Blog | July 11, 2017

5 Best Practices from Ecommerce that Direct Sellers need to Adopt

5 Best Practices from Ecommerce
5 Best Practices from Ecommerce

Can one size fit all? Can direct sellers such as Amway, Oriflame and Mary Kay implement the strategies that some of the largest Ecommerce companies like Ali Baba, Amazon, eBay and Groupon use?

In a word, Yes.

We’re not saying that factors such as the business model, and sales dynamics of the two should be ignored, but the some of the root challenges that they face are the same.

Retailers and direct sellers have a lot of challenges in common, believe it or not:

  • Develop Brand loyalty through brand equity
  • Putting out creative content that strikes up a conversation
  • Have new and exciting products in store that strikes all the right chords with consumers
  • Understanding consumer needs and gaining their trust through service and product quality

Direct sellers can learn much from Ecommerce

At this point, you may be thinking, “but direct sellers are different. They have to manage the sales force, balance the numbers, attributing sales to the reps and so on.” Despite this, as a direct seller here are the top things you can learn from Ecommerce.

1.    Engaging content with a purpose

It’s not just about selling now, it’s about empowerment. Empower the consumers with the information they need to make informed decisions that are in their best interest. Create engaging, meaningful content that inspires the visitors to your website. Not only does good content help drive traffic to your page, but it guides consumers on making a decision, giving them a little push in buying the products they need. These products may be yours if they find the conversation compelling and well integrated with the products on your site.

2.    Integrate the sales funnel by connecting the dots

Touch points are vital as the following example shows. Suppose a beauty conscious woman is browsing the internet for beauty tips (point no. 1: content) while doing her makeup. She comes across an article on the Oriflame Cosmetics website. She just needs a push and the inbound link from the article redirects her to the contact page where she gets in touch with a sales rep who guides her on the product and completes the sale.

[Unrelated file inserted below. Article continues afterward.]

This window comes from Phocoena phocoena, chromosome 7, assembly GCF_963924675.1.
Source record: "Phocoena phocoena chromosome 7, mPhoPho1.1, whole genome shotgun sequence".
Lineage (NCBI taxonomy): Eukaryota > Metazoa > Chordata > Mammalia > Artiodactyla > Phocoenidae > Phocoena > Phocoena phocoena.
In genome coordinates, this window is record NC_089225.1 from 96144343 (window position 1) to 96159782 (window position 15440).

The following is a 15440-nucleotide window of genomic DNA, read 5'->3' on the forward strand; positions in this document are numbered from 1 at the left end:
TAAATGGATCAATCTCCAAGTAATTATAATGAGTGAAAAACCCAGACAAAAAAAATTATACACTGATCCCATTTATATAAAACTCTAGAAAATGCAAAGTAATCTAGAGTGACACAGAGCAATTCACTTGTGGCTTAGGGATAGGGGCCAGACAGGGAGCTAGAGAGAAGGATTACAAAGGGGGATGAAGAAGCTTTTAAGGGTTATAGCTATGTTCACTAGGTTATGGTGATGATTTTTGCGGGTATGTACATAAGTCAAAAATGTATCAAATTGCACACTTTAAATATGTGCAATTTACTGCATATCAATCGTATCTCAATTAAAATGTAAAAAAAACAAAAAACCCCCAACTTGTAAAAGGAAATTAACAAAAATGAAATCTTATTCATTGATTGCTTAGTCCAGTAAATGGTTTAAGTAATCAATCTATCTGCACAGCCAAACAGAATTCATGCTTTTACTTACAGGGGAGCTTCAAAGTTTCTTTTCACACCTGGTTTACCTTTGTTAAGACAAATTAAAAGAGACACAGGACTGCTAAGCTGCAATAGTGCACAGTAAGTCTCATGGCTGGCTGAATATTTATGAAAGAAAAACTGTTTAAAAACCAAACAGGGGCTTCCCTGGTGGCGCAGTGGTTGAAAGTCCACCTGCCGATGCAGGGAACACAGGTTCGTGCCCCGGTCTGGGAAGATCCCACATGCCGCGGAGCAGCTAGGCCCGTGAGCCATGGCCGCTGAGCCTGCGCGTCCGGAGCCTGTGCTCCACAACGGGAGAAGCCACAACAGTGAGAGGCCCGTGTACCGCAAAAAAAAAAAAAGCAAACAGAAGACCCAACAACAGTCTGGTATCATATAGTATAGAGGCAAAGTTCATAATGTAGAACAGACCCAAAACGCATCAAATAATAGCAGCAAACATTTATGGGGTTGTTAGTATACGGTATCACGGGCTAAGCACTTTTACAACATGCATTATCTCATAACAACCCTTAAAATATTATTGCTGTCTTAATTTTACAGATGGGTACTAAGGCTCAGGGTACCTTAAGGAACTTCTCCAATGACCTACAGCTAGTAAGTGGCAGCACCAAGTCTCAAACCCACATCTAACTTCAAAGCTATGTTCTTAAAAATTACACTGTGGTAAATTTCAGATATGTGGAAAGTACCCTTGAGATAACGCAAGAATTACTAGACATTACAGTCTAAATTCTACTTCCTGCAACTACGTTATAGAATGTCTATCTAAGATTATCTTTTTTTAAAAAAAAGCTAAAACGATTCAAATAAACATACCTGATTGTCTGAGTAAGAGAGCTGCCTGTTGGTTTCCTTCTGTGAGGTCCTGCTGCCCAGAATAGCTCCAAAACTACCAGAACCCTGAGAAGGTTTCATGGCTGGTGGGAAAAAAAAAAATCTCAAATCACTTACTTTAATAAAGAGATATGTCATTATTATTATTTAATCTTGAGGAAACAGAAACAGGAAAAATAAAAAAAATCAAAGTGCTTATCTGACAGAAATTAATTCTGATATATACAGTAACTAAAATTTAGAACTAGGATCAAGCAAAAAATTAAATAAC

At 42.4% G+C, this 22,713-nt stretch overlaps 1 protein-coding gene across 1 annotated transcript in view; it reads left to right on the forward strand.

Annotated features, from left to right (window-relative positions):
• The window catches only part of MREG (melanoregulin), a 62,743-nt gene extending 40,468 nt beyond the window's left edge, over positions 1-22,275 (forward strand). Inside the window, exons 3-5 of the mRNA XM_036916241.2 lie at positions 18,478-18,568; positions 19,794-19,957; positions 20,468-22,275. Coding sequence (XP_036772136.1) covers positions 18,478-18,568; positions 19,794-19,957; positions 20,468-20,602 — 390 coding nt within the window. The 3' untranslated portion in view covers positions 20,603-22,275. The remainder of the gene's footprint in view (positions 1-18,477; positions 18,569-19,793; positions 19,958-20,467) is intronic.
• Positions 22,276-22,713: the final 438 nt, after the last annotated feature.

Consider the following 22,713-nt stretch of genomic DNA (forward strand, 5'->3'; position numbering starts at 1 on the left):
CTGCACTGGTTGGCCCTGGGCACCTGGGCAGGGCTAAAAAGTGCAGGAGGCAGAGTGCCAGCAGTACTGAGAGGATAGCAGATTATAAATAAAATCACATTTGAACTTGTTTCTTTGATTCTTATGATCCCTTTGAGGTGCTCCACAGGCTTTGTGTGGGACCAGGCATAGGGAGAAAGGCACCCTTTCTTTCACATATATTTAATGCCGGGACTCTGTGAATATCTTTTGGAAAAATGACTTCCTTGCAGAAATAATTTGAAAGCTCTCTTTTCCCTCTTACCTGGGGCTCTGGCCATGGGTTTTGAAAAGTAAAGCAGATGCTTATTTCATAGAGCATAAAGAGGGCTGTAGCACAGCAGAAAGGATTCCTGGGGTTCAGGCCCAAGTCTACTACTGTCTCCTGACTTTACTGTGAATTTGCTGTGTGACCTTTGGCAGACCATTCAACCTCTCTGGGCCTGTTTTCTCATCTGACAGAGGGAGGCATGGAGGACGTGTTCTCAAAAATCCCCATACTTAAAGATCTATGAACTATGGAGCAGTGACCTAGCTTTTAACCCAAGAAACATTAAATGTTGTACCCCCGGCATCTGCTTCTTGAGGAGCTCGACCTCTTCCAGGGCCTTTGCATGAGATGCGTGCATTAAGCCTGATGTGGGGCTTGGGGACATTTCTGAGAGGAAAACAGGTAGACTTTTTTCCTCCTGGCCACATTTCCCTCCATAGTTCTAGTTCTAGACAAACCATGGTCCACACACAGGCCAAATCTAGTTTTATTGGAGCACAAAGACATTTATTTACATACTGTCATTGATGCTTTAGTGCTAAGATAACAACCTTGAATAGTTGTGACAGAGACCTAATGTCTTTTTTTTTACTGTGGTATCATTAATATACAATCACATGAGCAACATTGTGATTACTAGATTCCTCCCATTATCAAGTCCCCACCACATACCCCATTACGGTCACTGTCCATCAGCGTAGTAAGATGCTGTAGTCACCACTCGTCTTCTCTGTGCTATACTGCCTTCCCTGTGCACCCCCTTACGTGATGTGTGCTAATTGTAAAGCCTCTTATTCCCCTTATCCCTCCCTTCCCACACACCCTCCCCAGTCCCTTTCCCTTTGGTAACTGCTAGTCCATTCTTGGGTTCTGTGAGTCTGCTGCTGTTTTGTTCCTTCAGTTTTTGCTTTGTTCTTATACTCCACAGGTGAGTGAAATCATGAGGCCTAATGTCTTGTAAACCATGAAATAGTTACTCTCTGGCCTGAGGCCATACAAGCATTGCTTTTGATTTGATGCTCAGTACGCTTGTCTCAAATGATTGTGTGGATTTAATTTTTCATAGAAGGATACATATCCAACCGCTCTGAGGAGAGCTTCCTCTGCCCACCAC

3.    Build stronger product pages

The previous example shows that touch points need seamless integration. The product page needs to compelling but not overwhelming for the consumer. There needs to be content supporting the buyer’s decision, like reviews, benefits of using the products, and calls to action so that the consumers can go through the process easily. The off and online marketing efforts will be much easier if this is the case.

4.    The royal treatment

The importance of personalized relationships that are mutually beneficial can’t be emphasized enough. Sales reps know the needs of the consumers and what will best satisfy them. Good ones do anyway. Making sure that the consumer is thoroughly engaged in what products they want to see and enticing products and special offers that are relevant to them is paramount. Engage consumers online with personalized product offerings and share that with sales reps so they can market the same to them when they’re not on the web.

5.    Be mobile friendly

People check their phones a couple of hundred odd times a day. Retailers not making use of this are shooting themselves in the foot like that one internet meme guy. Optimize your main website for mobile like the e commerce industry giants have done. Put those products in front of the customers that they want to buy and don’t have to look too hard for. Mobile traffic can be your saving grace in times of low sales. A bit of distraction from the task at hand, and the customer finds you(r ad) while going through a webpage with something that they like.

 

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